Is There Room for Bulls, Bears, and States in the Circuit?
AbstractThis paper takes off from Jan Kregel's paper "Shylock and Hamlet, or Are There Bulls and Bears in the Circuit?" (1986), which aimed to remedy shortcomings in most expositions of the "circuit approach." While some "circuitistes" have rejected John Maynard Keynes's liquidity preference theory, Kregel argued that such rejection leaves the relation between money and capital asset prices, and thus investment theory, hanging. This paper extends Kregel's analysis to an examination of the role that banks play in the circuit, and argues that banks should be modeled as active rather than passive players. This also requires an extension of the circuit theory of money, along the lines of the credit and state money approaches of modern Chartalists who follow A. Mitchell Innes. Further, we need to take Charles Goodhart's argument about default seriously: agents in the circuit are heterogeneous credit risks. The paper concludes with links to the work of French circuitist Alain Parguez.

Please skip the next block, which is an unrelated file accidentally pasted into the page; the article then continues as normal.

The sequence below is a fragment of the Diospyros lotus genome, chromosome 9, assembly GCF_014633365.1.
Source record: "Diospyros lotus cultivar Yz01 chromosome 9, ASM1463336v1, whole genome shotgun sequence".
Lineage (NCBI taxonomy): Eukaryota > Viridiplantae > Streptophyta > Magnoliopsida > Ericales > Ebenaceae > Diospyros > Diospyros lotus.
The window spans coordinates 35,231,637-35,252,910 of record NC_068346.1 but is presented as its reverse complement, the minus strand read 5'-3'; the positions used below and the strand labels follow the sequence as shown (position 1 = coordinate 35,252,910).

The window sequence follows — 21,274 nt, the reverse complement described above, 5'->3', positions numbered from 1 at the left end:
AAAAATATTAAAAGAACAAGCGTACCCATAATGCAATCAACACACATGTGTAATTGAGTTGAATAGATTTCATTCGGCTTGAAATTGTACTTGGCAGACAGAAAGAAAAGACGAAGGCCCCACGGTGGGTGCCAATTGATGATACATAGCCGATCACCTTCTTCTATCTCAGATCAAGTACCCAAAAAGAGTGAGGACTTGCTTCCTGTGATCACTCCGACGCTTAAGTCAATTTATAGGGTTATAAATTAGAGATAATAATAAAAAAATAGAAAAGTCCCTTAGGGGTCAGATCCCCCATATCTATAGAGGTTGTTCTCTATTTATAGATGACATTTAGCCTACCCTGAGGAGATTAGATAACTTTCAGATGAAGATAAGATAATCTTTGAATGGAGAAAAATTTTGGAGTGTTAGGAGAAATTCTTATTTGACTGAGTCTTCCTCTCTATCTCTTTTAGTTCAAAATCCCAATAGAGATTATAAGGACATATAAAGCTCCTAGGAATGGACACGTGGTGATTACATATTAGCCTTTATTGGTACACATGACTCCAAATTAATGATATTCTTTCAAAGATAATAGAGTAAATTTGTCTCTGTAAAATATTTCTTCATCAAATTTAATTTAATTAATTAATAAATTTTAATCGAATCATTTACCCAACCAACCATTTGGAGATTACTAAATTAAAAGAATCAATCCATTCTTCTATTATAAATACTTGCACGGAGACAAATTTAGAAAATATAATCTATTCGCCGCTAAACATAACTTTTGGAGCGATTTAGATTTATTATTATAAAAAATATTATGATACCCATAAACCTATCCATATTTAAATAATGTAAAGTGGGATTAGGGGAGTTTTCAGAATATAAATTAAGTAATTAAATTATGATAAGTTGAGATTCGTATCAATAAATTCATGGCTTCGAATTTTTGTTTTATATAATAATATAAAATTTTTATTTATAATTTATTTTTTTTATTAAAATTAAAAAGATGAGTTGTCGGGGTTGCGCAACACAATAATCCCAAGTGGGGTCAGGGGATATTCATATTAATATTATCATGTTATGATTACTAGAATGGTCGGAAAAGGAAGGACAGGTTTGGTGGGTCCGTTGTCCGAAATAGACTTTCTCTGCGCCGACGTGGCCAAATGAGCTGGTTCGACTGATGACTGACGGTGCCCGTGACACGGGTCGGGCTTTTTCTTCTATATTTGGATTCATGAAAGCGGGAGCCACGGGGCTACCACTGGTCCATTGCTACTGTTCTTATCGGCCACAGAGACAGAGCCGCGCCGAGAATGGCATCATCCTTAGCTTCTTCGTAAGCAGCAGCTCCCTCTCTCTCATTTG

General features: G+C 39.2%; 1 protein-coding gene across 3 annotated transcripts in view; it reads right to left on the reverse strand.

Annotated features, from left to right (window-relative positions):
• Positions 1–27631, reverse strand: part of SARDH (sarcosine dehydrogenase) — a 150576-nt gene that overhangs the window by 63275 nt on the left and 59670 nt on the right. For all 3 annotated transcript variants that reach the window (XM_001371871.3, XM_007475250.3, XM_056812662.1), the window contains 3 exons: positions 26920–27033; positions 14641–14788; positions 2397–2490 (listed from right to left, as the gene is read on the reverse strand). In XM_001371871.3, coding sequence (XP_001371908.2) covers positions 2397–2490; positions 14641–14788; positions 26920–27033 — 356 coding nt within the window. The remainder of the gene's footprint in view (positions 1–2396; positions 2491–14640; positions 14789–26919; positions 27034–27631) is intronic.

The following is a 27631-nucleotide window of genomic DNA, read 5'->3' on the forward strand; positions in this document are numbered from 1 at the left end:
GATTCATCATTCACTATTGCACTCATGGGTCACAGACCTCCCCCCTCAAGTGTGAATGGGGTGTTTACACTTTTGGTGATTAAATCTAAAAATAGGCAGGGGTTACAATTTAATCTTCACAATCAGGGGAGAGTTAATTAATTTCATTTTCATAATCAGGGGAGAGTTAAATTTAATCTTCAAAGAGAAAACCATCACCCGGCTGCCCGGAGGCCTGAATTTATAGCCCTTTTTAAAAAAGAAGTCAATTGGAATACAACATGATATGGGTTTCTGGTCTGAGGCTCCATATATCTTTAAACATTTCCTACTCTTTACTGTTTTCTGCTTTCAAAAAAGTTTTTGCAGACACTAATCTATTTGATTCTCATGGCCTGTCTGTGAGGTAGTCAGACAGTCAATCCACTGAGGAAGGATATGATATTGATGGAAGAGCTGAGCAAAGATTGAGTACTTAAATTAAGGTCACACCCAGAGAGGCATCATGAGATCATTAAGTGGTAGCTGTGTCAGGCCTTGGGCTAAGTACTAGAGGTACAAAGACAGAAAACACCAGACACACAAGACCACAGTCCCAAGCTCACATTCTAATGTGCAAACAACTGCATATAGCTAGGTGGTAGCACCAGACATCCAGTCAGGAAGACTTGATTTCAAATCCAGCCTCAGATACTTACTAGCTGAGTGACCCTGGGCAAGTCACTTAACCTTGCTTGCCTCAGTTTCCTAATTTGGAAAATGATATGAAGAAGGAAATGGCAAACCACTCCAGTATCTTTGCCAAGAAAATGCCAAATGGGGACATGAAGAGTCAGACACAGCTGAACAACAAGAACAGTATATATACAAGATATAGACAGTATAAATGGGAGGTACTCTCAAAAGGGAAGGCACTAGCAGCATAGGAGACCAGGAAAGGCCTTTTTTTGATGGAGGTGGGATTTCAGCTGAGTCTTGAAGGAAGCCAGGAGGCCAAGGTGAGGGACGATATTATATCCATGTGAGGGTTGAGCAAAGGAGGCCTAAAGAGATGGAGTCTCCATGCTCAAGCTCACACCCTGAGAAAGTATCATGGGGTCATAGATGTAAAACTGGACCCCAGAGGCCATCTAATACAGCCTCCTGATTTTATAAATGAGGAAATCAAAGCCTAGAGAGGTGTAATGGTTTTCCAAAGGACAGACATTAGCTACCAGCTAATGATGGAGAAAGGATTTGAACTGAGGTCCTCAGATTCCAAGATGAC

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Bibliographic InfoPaper provided by Levy Economics Institute in its series Economics Working Paper Archive with number wp_700.
Date of creation: Dec 2011
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Circuit Approach; Liquidity Preference; Banks as Ephor of Capitalism; J. M. Keynes; J. A. Schumpeter; A. Parguez; J. A. Kregel; Chartalist; Modern Money Theory; State Money; Credit Money; Default;
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This paper has been announced in the following NEP Reports:
- NEP-ALL-2012-01-03 (All new papers)
- NEP-HME-2012-01-03 (Heterodox Microeconomics)
- NEP-HPE-2012-01-03 (History & Philosophy of Economics)
- NEP-PKE-2012-01-03 (Post Keynesian Economics)
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- Davidson, Paul, 1972. "Money and the Real World," Economic Journal, Royal Economic Society, vol. 82(325), pages 101-15, March.
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